Microsoft announced its security products will detect programs with browser search protection functionality as malware from this month. Browser protection code and search protection code are used by some programs, especially by toolbar Ask.com, to make it difficult to change or remove the changes in default search programs or browser functions. Security programs like Windows Defender, Microsoft Security Essentials, and Microsoft Security Scanner will automatically remove such non-compliant programs if detected.
Microsoft Security Products to mark some toolbars as Malware
An update to security programs will classify most versions of the Ask Toolbar as unwanted software and have them automatically removed. The toolbar searches Ask.com from the browser, things Facebook notifications, and has buttons to access radio stations, videos, local weather and news.
Non-compliant programs that exhibit such functionality will be detected by our software signatures that look for browser search protection code. Any program using code that can potentially perform search protection may be detected, regardless of whether the code is active, said Microsoft.
The move from the tech giant comes close on the grounds of announcement made earlier in 2014 that the security products of Microsoft will recognize programs as malware if they: Prevent or limit users’ control over their browser search settings.
The step draws appreciation from many quarters including security and support professionals who feel convinced that the Ask Toolbar has long been a source of performance problems that can sometimes be hard to correct, requiring efficient toolbar remover tools.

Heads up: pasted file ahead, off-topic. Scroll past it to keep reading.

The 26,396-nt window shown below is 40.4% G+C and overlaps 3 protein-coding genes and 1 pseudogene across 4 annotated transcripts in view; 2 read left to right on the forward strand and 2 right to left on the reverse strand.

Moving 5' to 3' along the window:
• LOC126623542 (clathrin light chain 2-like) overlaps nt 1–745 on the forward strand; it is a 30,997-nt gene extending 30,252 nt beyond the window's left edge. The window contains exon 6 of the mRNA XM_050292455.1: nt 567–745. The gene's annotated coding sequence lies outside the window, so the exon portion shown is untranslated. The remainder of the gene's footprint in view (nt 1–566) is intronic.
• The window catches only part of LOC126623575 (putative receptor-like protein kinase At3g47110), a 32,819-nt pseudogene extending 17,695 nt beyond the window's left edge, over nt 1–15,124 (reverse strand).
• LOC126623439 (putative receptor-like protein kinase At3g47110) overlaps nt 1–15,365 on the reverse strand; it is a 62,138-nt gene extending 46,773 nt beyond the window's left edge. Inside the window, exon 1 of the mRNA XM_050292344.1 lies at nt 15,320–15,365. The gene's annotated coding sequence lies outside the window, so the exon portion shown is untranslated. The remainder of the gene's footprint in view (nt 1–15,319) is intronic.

The ability of the toolbar to sneak its way on to computers when end users aren’t paying attention has for long enabled it to get installed automatically unless remembered to uncheck a hard-to-see box during updates. The problem didn’t stop here. Even the upcoming/ subsequent updates for Oracle’s Java software framework allowed the toolbar to ingeniously check the box requiring its installation thereby requiring end users to remain vigilant each time they install frequent security fixes for Java.
Ask.com was quick to respond and removed the objectionable functions. The newest version of the Ask.com toolbar is not considered by Microsoft to be malware, so anyone who wants to keep the Ask toolbar can install that version. However any toolbar which places restrictions, will be classified as malware.